Pamela J. Hogan

An Emmy award-winning filmmaker, journalist, and media executive, Pamela Hogan’s feature documentary The Day Iceland Stood Still about the 1975 Icelandic feminist uprising that sparked a revolution is called “A Worldwide Cri de Coeur” by the Globe and Mail, Canada’s newspaper of record. After premiering at Toronto’s Hot Docs film festival, the film is rolling out at numerous festivals around the world. Her independent film Looks like Laury Sounds like Laury - about the mother of two young children confronting a neurological breakdown – was hailed as one of “The Best TV Shows of 2015” by The New York Times and honored with a Gabriel Award. She was Co-Creator and Executive Producer of the PBS series Women, War & Peace and Director of Episode 1, I Came to Testify, about the Bosnian women who changed international law when they testified about wartime rape for the first time in history. Seen by 12 million viewers, the films won 2 Overseas Press Club awards, a Television Academy Honor, and a Gracie Award; and I Came to Testify was awarded the ABA’s Silver Gavel for excellence in fostering the American public’s understanding of law.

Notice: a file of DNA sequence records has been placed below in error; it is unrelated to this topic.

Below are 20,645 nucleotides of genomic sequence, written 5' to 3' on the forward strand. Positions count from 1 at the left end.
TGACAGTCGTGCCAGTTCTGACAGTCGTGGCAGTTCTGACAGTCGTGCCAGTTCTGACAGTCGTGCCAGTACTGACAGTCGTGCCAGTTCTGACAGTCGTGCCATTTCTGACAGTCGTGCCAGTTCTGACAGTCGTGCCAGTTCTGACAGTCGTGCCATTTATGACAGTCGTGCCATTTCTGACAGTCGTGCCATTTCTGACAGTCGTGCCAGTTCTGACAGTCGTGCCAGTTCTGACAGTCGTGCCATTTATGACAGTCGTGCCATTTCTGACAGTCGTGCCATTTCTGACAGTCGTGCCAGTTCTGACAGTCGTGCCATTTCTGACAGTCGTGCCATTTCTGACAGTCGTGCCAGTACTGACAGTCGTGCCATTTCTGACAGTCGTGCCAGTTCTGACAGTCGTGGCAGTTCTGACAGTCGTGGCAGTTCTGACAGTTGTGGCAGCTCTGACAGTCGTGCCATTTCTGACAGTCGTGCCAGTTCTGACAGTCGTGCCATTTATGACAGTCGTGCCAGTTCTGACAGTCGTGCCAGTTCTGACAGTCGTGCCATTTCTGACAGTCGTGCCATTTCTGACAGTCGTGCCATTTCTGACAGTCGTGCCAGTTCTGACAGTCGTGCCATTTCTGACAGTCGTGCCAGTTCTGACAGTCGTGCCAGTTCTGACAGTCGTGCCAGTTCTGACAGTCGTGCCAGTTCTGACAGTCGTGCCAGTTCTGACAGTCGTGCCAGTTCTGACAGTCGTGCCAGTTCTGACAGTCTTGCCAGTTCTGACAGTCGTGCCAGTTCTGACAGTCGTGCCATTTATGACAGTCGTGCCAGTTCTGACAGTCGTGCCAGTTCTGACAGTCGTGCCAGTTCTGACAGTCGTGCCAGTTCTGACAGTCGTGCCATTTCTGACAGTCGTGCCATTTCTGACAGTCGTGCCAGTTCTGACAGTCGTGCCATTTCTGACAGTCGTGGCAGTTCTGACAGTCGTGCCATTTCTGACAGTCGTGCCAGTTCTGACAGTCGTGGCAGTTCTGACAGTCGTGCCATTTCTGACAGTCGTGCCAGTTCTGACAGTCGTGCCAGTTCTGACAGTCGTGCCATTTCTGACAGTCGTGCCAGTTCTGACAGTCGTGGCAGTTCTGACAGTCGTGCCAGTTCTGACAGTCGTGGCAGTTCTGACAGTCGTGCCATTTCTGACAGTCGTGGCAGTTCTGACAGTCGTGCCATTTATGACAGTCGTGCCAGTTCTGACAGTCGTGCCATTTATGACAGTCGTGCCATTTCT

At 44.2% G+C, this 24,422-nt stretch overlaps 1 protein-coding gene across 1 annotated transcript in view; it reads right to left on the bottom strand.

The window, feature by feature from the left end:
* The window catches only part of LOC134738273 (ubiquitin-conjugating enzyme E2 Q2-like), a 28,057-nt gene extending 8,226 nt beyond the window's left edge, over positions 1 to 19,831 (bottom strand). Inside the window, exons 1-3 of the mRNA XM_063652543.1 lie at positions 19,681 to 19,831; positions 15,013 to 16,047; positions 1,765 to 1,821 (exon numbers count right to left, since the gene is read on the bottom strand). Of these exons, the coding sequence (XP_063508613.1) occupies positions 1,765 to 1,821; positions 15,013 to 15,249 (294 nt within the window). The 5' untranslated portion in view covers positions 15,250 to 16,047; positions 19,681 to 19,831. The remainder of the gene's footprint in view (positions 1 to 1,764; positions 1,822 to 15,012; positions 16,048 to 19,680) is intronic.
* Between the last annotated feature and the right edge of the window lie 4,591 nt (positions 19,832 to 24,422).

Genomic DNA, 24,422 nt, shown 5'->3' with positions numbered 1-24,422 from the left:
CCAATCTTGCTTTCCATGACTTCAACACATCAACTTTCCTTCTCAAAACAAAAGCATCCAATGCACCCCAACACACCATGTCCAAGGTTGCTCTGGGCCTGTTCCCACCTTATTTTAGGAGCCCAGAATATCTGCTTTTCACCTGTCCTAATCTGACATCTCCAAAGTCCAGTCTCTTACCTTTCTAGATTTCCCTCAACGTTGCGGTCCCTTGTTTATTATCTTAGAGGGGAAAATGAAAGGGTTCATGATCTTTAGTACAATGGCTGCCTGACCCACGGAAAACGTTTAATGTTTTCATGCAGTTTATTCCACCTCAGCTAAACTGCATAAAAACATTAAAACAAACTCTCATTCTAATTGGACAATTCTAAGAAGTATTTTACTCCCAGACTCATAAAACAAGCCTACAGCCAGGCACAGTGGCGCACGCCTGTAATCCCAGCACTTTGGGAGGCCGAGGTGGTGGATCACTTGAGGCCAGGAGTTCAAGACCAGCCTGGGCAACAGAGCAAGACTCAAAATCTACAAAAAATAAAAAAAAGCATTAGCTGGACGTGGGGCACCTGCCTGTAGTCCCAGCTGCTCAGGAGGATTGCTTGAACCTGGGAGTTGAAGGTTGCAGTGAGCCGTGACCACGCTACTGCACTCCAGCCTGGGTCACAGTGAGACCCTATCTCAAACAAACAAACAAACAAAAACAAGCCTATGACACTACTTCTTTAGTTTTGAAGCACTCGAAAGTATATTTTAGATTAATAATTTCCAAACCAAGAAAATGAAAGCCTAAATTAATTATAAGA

Previously, Pamela was Executive Producer of PBS’s international series Wide Angle. Working closely with global filmmakers on 70 programs filmed in 50 countries, she also originated and developed the Emmy-winning Ladies First about women’s leadership in post-genocide Rwanda, and launched the Time for School series following 7 children in 7 countries from kindergarten through high school as they fight the odds to get a basic education (Gabriel Award, Overseas Press Club citation, IDA nominee). Her speaking engagements include the White House, USIP, Capitol Hill, the Asia Society, the U.N., CFR, and Harvard and UC Berkeley Law Schools. A graduate of Harvard College, she holds a Master’s in Journalism from Columbia.